Today, Christians continue to make pilgrimages to enrich their spiritual lives. Taken in the spirit of prayer, a pilgrimage can be as life-changing today as it was in the time of St. Jerome, who in the 4th century wrote, “We will have a clearer grasp of Scripture after we have gazed with our own eyes on the sites where the events of our salvation unfolded.”
Read more: Here’s why a pilgrimage is an important aspect of the spiritual life
Here’s a glimpse of a few sacred places to complete any Catholic’s “bucket list,” where modern pilgrims can travel to walk the same path as Jesus and his followers, and visit the sites of the miracles and apparitions:
The Holy Land
Pilgrims to the Holy Land and Jerusalem follow in the footsteps of Jesus, from the Church of the Nativity in Bethlehem where Jesus was born to the Via Dolorosa and the Church of the Holy Sepulcher where he was laid to rest. For the last 800 years, the Order of St. Francis has had guardianship over these holy sites and is today working to ensure that Christians continue to exist in the birthplace of Christianity. By offering pilgrimages in the Holy Land, they can help fulfill that mission.
· When to visit: The busiest times in Holy Land are during the major Christian and Jewish feasts in spring and fall.
The shrine in Fatima, Portugal, marks the spot where Our Lady of the Rosary appeared to three shepherd children, Lucia dos Santos and her cousins, Francisco and Jacinta, between May and October of 1917. Pilgrims from all over the world gather for the torch-lit processions held every day, but especially on pilgrimage days in May and October.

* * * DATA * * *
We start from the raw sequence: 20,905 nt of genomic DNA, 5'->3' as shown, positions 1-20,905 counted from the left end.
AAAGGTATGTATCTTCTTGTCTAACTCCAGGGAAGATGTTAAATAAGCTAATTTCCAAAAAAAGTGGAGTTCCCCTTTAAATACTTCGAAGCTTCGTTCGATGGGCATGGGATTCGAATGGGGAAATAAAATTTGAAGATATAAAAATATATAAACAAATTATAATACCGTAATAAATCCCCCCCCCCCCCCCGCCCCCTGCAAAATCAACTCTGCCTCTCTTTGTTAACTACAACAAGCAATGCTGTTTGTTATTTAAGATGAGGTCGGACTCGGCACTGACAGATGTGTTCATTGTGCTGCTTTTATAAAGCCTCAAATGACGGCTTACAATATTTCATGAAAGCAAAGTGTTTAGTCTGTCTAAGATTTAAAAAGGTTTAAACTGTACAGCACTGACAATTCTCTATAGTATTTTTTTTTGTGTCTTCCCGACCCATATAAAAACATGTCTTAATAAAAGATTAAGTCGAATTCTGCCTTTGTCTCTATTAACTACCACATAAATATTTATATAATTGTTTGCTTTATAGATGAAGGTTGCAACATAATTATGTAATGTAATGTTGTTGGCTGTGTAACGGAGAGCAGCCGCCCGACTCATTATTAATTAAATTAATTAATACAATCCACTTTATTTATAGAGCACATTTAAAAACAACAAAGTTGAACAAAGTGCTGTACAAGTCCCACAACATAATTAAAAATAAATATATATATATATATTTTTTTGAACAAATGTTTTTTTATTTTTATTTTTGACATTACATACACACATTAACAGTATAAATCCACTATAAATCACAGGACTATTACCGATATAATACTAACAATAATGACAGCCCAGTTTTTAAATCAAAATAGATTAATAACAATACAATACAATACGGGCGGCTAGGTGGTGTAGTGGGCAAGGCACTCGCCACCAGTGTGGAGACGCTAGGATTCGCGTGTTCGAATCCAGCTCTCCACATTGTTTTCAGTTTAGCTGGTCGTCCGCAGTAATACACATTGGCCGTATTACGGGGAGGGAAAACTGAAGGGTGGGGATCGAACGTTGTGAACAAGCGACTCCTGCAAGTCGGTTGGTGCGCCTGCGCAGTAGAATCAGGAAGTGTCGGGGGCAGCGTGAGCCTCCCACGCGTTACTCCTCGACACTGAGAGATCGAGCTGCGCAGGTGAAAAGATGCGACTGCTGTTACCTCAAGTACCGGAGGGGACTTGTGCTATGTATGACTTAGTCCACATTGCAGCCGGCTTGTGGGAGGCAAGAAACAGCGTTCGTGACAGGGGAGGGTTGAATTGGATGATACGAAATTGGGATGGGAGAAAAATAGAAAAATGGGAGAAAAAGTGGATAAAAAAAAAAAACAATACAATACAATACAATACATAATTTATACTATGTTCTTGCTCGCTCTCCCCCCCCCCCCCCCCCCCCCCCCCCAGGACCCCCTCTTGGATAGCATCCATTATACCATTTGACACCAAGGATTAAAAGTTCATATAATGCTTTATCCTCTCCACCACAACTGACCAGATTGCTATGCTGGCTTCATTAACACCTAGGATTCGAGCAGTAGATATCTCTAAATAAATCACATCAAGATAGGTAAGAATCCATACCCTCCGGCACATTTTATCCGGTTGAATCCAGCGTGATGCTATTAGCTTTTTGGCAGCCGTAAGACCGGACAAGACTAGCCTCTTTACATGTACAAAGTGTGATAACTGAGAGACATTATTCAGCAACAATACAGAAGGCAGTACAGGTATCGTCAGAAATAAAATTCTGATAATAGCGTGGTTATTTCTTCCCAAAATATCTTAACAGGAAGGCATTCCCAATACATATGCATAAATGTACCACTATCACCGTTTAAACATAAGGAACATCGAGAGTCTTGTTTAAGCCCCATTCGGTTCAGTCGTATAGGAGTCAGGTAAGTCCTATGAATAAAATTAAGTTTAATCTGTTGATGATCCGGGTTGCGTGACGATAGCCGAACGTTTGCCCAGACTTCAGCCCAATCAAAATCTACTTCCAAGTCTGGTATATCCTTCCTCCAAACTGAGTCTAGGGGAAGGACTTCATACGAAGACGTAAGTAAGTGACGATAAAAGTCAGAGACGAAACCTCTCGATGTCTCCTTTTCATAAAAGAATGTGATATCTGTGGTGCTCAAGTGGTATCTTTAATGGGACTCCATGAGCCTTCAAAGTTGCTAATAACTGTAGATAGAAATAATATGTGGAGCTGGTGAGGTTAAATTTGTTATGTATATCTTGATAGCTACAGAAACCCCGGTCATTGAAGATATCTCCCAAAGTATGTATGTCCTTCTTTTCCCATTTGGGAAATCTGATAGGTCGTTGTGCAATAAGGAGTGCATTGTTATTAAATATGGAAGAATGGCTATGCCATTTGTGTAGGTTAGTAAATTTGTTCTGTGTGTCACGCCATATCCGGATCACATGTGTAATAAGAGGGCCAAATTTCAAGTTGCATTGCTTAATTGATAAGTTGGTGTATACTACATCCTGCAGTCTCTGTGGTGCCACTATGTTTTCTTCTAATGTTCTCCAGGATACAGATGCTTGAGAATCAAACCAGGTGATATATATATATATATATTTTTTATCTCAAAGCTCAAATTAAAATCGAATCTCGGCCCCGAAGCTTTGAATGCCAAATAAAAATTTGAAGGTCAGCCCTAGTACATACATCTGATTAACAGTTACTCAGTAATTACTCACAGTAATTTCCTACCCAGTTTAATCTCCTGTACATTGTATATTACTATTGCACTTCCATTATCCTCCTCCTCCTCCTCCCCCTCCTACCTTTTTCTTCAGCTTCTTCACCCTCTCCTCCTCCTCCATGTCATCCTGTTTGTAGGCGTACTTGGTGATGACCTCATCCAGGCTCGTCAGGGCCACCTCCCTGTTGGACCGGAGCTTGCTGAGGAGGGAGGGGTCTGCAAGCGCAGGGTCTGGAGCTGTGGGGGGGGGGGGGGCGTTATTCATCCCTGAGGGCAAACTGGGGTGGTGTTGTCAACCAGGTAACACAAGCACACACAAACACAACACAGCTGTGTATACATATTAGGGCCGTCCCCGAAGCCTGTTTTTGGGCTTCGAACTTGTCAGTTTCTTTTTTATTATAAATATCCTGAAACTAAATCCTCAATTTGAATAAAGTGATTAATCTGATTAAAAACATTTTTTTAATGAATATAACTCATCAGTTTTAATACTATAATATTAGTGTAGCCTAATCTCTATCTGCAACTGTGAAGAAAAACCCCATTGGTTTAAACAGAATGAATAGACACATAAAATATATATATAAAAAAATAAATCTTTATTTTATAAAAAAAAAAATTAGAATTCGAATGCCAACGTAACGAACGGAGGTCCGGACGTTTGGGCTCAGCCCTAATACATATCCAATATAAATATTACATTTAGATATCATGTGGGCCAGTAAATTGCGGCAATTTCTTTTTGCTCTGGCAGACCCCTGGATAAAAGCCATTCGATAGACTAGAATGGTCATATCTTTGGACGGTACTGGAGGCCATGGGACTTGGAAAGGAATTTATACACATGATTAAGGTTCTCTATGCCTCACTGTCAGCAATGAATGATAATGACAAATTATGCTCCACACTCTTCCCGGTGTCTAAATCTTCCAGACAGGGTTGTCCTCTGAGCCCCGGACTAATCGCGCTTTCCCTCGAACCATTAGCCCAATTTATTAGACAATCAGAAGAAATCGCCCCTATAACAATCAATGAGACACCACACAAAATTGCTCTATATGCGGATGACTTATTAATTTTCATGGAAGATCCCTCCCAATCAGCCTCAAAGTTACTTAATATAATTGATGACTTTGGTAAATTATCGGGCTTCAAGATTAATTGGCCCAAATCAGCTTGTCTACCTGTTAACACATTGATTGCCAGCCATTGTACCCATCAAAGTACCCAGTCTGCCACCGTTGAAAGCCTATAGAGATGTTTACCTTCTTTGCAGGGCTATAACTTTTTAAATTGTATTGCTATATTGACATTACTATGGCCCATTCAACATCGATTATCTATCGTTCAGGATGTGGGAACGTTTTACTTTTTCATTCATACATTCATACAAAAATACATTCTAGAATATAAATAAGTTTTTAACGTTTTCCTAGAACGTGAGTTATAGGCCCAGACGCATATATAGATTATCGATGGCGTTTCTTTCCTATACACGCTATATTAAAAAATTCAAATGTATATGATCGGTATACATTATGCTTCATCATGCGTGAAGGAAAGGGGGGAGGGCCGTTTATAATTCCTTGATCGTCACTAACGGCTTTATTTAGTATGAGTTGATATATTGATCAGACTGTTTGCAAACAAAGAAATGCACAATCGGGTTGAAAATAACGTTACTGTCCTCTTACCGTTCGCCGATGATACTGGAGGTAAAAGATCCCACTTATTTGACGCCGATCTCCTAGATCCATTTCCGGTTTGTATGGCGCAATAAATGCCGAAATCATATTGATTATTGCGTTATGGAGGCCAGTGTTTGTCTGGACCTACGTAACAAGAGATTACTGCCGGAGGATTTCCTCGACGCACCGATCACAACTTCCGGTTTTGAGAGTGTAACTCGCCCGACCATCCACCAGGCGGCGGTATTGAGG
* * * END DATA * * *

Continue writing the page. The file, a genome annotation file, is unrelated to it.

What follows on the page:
· When to visit: Pilgrim’s travel to Fatima all year round, but the best-attended processions are held on the 13th of May and October.
El Camino de Santiago
The Way of St. James or El Camino de Santiago became a major pilgrimage destination during the Middle Ages. Tradition tells us that St. James’ remains were carried by boat from Jerusalem to northern Spain where he was buried. Medieval pilgrims traveled from their homes to what is now the city of Santiago de Compostela, receiving penance for the expiation of sins by undertaking the arduous journey.
Today, the pilgrimage has enjoyed a resurgence in popularity, among believers as well as non-believers in search of a retreat from modern life. Pilgrims’ hostels or albergues welcome travelers along the way and can be found along the routes in Spain, France and Portugal.
You want to walk the Camino de Santiago? Here are 10 things you should know
· When to visit: July and August are the busiest months on the Camino. Pilgrims traveling during April, May, June and September enjoy warm weather without the crowds.
Ireland has a long tradition of holy pilgrimages, dating back to St. Patrick’s fast on what is now known as Croagh Patrick in 441. In the pasts few years, the Pilgrim Paths foundation has been restoring the ancient penitential paths and has so far created five guided walks. After pilgrims get their “passports” stamped after completing each of the five routes, they receive an Irish Pilgrim Paths completion certificate from Ballintubber Abbey in County Mayo.